I am grateful to Cambridge University Press for the review copy.
Chapter 4, part 2
In this post, I cover Remythologizing Theology pages 198–222. Among other things, Vanhoozer explains why he’s advocating a post-Barthian Thomism.
It’s clear that Vanhoozer sees God as a communicative agent: a speaker, an author, a being-in-communicative-act. And he situates himself within the Barthian tradition that defines the divine being in terms of agency. But Vanhoozer also has a misgiving:
Why must we equate God’s being-in-act exclusively with God’s revelation in Jesus Christ when the Bible depicts God as in-act at other points of the biblical narrative as well? (p. 203).
Vanhoozer is surely right. A focus on Jesus as the height of God’s revelation is meet and right, but not to the detriment of the biblical mythos and witness. In fact, Vanhoozer goes on to argue that even God’s action in Christ cannot be understood aright without first an understanding of God’s action in Israel:
The point is that the fullness of the divine life is on display in the life of Jesus as rendered by the biblical narrative and other forms of discourse. The mythos reveals the divine substance. Yet Jesus’ story neither begins nor makes sense apart from the broader canvas of God’s prior speech and activity in the history of Israel.… God’s speech in Jesus Christ may be definitive, but it presupposes prior divine communicative action. (p. 215.)
I cannot disagree with Vanhoozer here. And this leads to his comments about adopting a post-Barthian Thomism. With Barth, Vanhoozer argues that an ontology of God must be a posteriori, after the fact or event of Jesus Christ; it is Jesus who shows us who God is. But with Aquinas, we must accept that being is not static substance but dynamic act. And so, like Barth and Aquinas, Vanhoozer seeks to co-opt metaphysical categories to support a theo-ontology defined primarily by God’s communicative action in the world and in Scripture:
Hence the biblical mythos remythologizes metaphysics itself, resisting, overcoming, and recasting our conceptions of what God must be like as supreme being. (p. 221).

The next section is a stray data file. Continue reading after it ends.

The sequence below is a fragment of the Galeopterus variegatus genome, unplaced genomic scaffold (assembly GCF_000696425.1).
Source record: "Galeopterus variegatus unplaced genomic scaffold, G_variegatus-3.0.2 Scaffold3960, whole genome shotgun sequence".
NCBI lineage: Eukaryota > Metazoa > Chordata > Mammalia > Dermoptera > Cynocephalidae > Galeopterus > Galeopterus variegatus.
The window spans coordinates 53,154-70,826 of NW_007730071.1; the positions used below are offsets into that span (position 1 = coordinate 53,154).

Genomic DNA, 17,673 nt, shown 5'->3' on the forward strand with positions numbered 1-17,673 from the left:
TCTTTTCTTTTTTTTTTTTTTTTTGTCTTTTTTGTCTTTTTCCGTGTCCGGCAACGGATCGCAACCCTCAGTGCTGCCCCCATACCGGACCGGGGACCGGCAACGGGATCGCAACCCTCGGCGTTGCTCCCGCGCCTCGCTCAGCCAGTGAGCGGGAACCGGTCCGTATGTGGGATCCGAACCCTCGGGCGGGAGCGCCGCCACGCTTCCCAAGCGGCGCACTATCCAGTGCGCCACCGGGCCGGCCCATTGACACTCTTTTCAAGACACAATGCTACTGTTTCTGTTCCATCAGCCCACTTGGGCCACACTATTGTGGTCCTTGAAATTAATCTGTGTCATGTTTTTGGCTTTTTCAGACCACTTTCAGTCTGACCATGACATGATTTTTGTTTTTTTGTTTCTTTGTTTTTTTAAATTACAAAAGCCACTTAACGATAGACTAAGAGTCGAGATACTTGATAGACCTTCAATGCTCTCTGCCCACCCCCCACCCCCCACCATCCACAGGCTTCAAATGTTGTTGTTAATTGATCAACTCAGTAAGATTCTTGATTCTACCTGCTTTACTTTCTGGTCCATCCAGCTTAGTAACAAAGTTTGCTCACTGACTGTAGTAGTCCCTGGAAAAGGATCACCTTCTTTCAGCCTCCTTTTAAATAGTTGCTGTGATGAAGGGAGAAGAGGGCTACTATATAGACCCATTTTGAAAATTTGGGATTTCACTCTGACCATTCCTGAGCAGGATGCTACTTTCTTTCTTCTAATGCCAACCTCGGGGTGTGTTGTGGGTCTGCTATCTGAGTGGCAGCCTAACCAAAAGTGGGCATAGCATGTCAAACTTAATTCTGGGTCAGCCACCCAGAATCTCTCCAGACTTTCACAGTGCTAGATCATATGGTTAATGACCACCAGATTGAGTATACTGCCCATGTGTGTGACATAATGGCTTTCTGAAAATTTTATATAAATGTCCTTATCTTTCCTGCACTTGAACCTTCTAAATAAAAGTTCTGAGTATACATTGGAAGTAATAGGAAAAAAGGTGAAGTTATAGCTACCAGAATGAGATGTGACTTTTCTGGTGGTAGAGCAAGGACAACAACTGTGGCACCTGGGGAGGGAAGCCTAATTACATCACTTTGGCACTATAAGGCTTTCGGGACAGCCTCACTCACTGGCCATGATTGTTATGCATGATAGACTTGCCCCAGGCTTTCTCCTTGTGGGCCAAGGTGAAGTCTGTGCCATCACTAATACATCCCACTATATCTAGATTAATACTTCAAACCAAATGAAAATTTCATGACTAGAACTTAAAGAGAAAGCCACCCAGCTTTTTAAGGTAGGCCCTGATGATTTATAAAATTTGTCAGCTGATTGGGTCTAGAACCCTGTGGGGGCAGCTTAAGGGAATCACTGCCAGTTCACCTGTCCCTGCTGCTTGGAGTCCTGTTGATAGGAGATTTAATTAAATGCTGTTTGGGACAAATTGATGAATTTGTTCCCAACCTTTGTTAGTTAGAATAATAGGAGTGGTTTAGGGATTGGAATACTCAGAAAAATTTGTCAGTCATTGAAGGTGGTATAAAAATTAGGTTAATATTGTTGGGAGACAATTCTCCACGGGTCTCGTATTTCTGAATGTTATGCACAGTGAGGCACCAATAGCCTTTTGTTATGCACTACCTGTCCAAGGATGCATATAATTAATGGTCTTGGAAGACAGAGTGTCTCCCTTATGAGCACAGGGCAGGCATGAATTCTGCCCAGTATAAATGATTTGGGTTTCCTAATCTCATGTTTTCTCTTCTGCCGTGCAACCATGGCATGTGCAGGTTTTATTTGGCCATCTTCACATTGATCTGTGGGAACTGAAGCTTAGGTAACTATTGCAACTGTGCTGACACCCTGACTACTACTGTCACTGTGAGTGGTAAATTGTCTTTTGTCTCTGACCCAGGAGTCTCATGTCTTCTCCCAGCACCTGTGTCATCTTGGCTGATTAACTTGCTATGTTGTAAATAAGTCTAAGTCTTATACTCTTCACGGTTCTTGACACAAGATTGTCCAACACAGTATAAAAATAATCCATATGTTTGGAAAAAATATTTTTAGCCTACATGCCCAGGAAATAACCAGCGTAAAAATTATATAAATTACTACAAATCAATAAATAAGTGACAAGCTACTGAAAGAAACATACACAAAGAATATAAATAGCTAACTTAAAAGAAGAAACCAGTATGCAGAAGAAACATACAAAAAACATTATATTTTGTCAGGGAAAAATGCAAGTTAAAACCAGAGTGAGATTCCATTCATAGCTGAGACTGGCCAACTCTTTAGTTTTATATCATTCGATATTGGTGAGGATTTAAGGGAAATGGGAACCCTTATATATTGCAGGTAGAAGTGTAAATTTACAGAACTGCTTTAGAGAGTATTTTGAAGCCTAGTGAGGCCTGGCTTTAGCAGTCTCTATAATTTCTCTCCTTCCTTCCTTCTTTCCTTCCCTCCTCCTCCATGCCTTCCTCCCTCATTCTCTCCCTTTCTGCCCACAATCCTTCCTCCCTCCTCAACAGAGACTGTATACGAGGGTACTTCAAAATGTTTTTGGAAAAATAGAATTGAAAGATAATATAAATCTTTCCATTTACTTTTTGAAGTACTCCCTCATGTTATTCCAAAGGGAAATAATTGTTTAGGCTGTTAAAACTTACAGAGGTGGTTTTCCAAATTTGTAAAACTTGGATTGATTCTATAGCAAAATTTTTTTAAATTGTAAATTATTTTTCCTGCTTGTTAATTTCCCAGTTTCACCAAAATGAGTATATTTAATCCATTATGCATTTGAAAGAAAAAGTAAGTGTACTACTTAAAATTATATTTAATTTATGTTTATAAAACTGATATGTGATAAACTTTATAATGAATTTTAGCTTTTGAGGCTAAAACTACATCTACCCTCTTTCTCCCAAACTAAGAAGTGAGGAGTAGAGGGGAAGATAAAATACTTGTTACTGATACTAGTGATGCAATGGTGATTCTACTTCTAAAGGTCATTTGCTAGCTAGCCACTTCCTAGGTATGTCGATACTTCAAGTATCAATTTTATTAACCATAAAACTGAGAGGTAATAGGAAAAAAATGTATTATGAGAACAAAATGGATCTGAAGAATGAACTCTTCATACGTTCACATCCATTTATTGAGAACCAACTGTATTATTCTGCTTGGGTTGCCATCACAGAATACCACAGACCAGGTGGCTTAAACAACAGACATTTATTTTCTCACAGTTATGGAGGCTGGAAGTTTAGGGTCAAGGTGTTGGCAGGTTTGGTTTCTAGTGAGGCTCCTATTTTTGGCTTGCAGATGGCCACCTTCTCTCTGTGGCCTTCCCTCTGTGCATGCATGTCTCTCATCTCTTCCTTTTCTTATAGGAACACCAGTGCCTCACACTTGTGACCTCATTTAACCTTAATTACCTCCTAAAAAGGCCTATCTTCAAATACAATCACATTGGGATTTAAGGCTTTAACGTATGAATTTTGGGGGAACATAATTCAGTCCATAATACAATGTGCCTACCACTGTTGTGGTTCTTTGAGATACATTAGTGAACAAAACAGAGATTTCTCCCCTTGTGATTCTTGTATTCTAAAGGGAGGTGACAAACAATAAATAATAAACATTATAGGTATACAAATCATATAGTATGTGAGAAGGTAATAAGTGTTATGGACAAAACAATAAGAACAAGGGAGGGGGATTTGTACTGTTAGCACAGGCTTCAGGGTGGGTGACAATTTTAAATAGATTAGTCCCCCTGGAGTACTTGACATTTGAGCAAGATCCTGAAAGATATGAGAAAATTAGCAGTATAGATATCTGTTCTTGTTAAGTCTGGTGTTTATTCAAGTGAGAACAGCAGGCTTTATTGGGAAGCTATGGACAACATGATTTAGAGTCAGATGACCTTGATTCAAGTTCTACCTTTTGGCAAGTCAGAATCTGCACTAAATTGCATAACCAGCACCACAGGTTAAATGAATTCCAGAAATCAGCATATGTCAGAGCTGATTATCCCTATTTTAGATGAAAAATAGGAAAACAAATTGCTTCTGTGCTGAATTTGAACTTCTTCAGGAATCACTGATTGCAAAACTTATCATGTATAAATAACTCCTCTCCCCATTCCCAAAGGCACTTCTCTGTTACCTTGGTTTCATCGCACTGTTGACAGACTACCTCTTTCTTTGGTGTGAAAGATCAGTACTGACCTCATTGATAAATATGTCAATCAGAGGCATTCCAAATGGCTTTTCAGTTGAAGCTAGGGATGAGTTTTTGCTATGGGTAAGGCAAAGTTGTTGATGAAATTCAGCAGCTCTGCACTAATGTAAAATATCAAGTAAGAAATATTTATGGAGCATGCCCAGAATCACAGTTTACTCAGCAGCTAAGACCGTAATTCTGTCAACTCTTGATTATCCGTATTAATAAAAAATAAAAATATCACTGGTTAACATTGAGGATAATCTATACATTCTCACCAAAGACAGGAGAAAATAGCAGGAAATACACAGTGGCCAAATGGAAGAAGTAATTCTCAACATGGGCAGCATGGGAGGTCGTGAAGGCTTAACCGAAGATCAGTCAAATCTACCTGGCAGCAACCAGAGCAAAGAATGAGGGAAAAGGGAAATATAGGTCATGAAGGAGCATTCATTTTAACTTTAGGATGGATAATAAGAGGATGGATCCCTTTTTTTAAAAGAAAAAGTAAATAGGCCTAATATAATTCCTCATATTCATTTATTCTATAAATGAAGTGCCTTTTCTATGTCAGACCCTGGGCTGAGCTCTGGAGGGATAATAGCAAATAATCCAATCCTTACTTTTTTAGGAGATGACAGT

As far as I’m concerned, Vanhoozer doesn’t say anything too controversial or contestable in these pages. But I’m a little frustrated that he takes so long to say what he says. It seems he makes the same point two or three times. That said, the wider discussion is not without merit. He makes some good points, for example, about divine presence (although I’m not entirely sure why he mentions divine presence when he does):
God’s presence is thus in the first instance personal, agential, and communicative rather than merely spatial, substantive, or metaphysical. (p. 206).
And, discussing the question about whether or not God literally speaks, he also notes that the act of speaking does not necessarily assume the existence of vocal chords to be real, for
The core concept in action [speech is an action] is not bodily movement but bringing about a change in the world – directly or indirectly – by an act of will, decision, or intention. (p. 210).
So even though God does not speak as we do, God still literally speaks, for God performs communicative acts. I’m not fully convinced that action does not entail some kind of bodily movement – how can one will, decide or intend change in the world without their being some kind of physical or bodily movement somewhere? – but it’s an interesting idea with which Vanhoozer’s playing. His main point here is fine, though: that if God does not speak, God does not covenant.